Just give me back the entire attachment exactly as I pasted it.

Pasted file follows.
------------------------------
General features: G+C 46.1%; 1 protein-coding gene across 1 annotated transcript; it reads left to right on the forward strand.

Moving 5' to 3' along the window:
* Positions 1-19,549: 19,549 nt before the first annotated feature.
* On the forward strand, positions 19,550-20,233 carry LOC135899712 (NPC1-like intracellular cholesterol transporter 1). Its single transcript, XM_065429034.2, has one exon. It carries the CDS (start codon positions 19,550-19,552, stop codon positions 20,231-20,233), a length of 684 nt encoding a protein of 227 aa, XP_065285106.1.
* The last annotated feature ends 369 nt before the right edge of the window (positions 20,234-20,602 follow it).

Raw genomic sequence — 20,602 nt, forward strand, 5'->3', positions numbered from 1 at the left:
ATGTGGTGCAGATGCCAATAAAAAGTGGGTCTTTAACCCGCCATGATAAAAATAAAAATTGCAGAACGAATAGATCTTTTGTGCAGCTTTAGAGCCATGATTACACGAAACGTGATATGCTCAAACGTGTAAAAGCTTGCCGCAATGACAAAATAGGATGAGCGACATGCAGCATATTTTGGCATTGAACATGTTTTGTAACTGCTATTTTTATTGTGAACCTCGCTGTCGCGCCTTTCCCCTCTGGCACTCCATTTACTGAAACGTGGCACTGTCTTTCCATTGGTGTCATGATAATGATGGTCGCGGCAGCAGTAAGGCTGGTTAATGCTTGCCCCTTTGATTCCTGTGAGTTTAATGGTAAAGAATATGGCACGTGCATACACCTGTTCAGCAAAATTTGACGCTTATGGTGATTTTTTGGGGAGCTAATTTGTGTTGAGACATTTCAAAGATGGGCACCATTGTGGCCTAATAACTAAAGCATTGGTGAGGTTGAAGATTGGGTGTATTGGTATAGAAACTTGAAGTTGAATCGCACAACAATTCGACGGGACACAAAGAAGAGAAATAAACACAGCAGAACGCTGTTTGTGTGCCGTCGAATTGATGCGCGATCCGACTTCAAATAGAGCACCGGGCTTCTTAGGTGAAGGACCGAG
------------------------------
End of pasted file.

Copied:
General features: G+C 46.1%; 1 protein-coding gene across 1 annotated transcript; it reads left to right on the forward strand.

Moving 5' to 3' along the window:
* Positions 1-19,549: 19,549 nt before the first annotated feature.
* On the forward strand, positions 19,550-20,233 carry LOC135899712 (NPC1-like intracellular cholesterol transporter 1). Its single transcript, XM_065429034.2, has one exon. It carries the CDS (start codon positions 19,550-19,552, stop codon positions 20,231-20,233), a length of 684 nt encoding a protein of 227 aa, XP_065285106.1.
* The last annotated feature ends 369 nt before the right edge of the window (positions 20,234-20,602 follow it).

Raw genomic sequence — 20,602 nt, forward strand, 5'->3', positions numbered from 1 at the left:
ATGTGGTGCAGATGCCAATAAAAAGTGGGTCTTTAACCCGCCATGATAAAAATAAAAATTGCAGAACGAATAGATCTTTTGTGCAGCTTTAGAGCCATGATTACACGAAACGTGATATGCTCAAACGTGTAAAAGCTTGCCGCAATGACAAAATAGGATGAGCGACATGCAGCATATTTTGGCATTGAACATGTTTTGTAACTGCTATTTTTATTGTGAACCTCGCTGTCGCGCCTTTCCCCTCTGGCACTCCATTTACTGAAACGTGGCACTGTCTTTCCATTGGTGTCATGATAATGATGGTCGCGGCAGCAGTAAGGCTGGTTAATGCTTGCCCCTTTGATTCCTGTGAGTTTAATGGTAAAGAATATGGCACGTGCATACACCTGTTCAGCAAAATTTGACGCTTATGGTGATTTTTTGGGGAGCTAATTTGTGTTGAGACATTTCAAAGATGGGCACCATTGTGGCCTAATAACTAAAGCATTGGTGAGGTTGAAGATTGGGTGTATTGGTATAGAAACTTGAAGTTGAATCGCACAACAATTCGACGGGACACAAAGAAGAGAAATAAACACAGCAGAACGCTGTTTGTGTGCCGTCGAATTGATGCGCGATCCGACTTCAAATAGAGCACCGGGCTTCTTAGGTGAAGGACCGAG